"With Bitcoin, the scarcity makes nothing valuable."
So says comedian JP Sears in one of his video sketches, published in December last year when the rise of bitcoin seemed inexorable.
Shortly after this was published, a fireman friend of ours asked us at a party how to invest in bitcoin, because he didn't have much in the way of savings and he wanted to be a millionaire by the time he is 40.
The father-of-two happened to be in a room with four financial journalists with 80 years' experience between them, who advised him to pay off his debts, put more into his pension and start saving into tax-efficient investments such as Isas, before committing all his meagre savings to something so racy.
The problem with headline-grabbing investments is not usually the investment itself - it is the rush of ill-informed people towards it without any consideration for risk, reward, regulation, understanding of how the investment works, and that all-important factor of taxation.
But what caused a local hero and an American comedian to pontificate about cryptocurrency? How did Bitcoin and its companion cryptocurrencies such as Ethereum and Litecoin garner such interest in them? Where did they come from and where will they go?
Actually, what IS Bitcoin?
Lilian Chovin, investment strategist at Coutts, puts it simply: "As a payment system, Bitcoin is a way of getting money from one person to another, rather than as a currency itself.
"So, when you buy or sell Bitcoins to make a transaction, you are in fact trading the tokens attached to Bitcoin's payment protocols.
"These tokens can then be converted back into the native currency of the buyer and seller in the transaction."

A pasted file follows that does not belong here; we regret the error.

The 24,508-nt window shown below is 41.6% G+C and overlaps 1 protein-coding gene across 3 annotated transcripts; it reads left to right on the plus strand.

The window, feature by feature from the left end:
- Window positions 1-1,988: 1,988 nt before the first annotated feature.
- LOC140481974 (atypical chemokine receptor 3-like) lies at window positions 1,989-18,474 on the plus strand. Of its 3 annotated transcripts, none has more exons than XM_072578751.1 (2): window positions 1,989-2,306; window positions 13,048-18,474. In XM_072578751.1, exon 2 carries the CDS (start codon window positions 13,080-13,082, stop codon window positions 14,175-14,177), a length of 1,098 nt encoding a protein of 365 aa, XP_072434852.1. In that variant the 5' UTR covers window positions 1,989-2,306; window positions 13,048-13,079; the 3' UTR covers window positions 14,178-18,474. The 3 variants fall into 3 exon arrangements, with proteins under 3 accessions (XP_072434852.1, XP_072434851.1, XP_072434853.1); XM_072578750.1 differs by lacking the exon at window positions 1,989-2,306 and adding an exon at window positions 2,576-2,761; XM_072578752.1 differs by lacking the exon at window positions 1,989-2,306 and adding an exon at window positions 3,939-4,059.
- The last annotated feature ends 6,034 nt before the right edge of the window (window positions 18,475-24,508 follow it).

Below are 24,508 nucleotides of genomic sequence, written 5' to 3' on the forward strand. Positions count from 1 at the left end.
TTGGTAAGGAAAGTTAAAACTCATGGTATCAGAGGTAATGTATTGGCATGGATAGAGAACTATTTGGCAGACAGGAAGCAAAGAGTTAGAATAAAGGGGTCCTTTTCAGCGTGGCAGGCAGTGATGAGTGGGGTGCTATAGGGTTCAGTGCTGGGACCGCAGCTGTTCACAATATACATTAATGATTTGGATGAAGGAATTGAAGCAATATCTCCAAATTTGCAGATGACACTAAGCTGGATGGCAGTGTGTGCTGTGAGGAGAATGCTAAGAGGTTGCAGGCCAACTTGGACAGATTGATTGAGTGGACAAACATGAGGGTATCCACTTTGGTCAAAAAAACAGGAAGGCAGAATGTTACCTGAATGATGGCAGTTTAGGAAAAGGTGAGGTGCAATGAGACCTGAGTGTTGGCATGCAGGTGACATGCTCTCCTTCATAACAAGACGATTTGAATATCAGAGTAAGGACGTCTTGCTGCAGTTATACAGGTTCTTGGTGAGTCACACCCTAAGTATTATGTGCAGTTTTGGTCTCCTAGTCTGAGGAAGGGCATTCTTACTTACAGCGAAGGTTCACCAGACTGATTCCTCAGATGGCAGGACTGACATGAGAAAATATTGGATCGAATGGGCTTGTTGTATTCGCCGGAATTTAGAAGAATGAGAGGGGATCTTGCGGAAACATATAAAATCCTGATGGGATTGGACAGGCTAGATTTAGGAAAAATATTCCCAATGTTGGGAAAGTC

The birth of Bitcoin can be traced back to 2008, when a paper was published under the name of Satoshi Nakamoto - who may or may not be a real person - describing the Bitcoin cryptocurrency.
In 2009, the first few blocks of bitcoin were mined; at the same time, the blockchain database on which cryptocurrency operates was also devised by the mysterious Nakamoto.
For many months, bitcoin was in what could be described as 'beta' testing mode - worth just six cents (US$0.06; £0.04) and doing very little for a long time.
There was a slight upturn in interest in 2013, when it rose to approximately £600, and then did nothing again for a long time. Then suddenly, it seemed to spring into life in 2017.
Alongside this, more cryptocurrencies sprung up; in 2017 alone approximately 550 cryptocurrencies started trading, such as Bitcoin Gold, Cardano, Walton, and the rather unorthodoxly-named GroinCoin.
Some of these did not survive, but others did surprisingly well, with new releases of blocks of coins in January this year. The longer-established currencies - Litecoin, Ethereum, Bitcoin and Ripple, for example - saw huge price increases.